A good creative brief doesn’t just supply information. It sets direction and articulates what information is most important and emotionally engaging to a targeted audience. Different samples of creative briefs are one quick Google search away. The best typically ask:

  • Who is in the target audience?
  • What is the one singular compelling message to be communicated about a product or service?
  • And what should the target audience think, feel and/or do?

The more narrowly defined and specific each of the answers are, the more meaningful and personally engaging the resulting creative work will be.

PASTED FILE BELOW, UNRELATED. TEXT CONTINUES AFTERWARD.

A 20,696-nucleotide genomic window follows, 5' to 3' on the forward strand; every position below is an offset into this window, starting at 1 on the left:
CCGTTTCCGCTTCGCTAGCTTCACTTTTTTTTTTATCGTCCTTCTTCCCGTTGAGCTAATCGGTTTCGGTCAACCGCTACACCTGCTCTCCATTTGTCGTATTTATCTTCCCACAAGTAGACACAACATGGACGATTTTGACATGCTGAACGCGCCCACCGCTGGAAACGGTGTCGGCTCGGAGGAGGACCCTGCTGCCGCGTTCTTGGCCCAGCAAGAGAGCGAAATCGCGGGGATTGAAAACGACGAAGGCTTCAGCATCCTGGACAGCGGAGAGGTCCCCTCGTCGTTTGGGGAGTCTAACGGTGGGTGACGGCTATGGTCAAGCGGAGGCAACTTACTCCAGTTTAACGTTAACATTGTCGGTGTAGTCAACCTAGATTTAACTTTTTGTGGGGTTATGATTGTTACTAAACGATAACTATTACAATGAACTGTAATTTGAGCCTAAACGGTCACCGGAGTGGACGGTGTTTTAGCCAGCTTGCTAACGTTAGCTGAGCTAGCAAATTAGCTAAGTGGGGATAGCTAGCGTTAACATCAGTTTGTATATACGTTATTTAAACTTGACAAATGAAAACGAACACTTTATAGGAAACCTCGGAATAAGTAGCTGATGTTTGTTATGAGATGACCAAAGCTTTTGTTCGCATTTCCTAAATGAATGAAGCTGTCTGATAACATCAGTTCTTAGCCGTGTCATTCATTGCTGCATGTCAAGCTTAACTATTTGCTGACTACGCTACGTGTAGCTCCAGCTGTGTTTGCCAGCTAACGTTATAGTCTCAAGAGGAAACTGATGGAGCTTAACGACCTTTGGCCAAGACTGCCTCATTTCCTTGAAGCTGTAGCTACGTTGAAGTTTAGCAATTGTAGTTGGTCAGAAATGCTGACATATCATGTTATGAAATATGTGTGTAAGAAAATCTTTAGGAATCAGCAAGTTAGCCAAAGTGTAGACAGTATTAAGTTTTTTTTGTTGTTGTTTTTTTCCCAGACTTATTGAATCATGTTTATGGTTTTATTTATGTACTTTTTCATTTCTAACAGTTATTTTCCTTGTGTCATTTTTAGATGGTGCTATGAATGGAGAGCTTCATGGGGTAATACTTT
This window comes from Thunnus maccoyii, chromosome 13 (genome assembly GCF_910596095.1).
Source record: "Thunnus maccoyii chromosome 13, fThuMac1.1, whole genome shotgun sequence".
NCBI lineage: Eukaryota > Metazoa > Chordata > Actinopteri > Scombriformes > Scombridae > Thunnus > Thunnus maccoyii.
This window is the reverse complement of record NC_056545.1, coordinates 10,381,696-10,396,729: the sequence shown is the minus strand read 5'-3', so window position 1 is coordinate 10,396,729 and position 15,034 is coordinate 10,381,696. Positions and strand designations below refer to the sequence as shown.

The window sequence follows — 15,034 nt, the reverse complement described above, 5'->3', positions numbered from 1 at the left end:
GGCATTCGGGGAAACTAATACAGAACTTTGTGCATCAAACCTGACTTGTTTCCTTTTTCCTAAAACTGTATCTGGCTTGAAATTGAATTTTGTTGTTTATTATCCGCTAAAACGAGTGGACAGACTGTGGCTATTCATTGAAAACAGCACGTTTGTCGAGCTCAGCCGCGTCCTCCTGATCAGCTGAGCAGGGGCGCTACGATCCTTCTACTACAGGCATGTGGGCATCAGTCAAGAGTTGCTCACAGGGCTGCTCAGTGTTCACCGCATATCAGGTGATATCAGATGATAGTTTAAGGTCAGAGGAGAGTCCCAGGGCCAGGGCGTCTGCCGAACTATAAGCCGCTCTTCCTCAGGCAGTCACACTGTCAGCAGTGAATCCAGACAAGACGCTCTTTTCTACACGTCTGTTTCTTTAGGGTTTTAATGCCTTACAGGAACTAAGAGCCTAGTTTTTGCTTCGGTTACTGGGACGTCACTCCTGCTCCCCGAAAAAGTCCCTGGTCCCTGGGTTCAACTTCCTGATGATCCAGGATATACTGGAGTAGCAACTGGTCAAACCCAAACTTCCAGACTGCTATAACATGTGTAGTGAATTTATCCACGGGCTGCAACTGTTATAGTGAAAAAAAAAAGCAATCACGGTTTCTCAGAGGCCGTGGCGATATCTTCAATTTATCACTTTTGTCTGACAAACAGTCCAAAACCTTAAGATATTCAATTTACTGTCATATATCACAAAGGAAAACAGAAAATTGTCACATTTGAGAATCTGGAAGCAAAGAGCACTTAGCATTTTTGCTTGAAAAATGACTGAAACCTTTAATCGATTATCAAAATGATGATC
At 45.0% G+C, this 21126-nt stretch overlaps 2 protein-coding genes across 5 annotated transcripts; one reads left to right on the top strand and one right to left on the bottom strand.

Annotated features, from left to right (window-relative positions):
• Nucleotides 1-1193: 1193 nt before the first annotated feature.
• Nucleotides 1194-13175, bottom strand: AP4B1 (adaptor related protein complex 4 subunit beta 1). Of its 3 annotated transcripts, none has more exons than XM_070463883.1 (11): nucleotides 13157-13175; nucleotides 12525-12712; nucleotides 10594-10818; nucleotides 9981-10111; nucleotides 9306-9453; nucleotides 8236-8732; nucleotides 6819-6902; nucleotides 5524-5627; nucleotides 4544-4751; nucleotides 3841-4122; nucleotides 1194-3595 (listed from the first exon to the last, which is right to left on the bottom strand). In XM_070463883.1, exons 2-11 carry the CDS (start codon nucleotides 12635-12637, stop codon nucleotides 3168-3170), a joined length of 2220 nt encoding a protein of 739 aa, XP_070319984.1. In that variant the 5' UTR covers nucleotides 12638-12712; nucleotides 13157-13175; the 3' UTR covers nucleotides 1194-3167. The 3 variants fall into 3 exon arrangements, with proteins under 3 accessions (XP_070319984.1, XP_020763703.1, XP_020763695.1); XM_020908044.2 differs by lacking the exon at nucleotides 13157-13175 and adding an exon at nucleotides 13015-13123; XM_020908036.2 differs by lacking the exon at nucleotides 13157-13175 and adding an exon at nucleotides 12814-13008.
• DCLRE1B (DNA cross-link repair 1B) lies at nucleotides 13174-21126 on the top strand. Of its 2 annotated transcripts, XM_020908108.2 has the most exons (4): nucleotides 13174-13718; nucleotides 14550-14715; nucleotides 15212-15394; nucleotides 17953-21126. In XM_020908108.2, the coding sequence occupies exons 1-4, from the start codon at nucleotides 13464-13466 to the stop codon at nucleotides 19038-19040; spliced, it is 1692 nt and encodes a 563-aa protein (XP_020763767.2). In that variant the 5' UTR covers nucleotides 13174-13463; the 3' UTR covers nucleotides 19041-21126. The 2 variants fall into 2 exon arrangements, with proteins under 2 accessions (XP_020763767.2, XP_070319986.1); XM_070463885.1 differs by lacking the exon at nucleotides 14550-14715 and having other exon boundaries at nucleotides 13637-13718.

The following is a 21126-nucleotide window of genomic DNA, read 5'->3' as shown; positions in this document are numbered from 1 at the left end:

Succinctly answering the brief’s questions is a collaborative exercise that involves clients and requires their sign-off before creative work begins. A collaboratively constructed brief provides crucial information for developing creative work, makes the client part of the process, and ultimately becomes the standard against which the creative is judged by the agency and client team.

In fact, presenting creative work should always begin with reintroducing the approved brief to remind the client of the challenge everyone set out together to meet.

2. Face-to-face is best.

Great creative work speaks for itself—so simply emailing a pdf or electronic deck of the creative concepts is more efficient and cost-effective, right? Wrong.

While great creative ultimately will speak for itself to its intended audience, presenting creative rather than “mailing it in” is essential. The presentation puts the creative concept, its target audience and emotional power in context. Taking the time to present it also honors the thoughtful and extensive work that’s been done.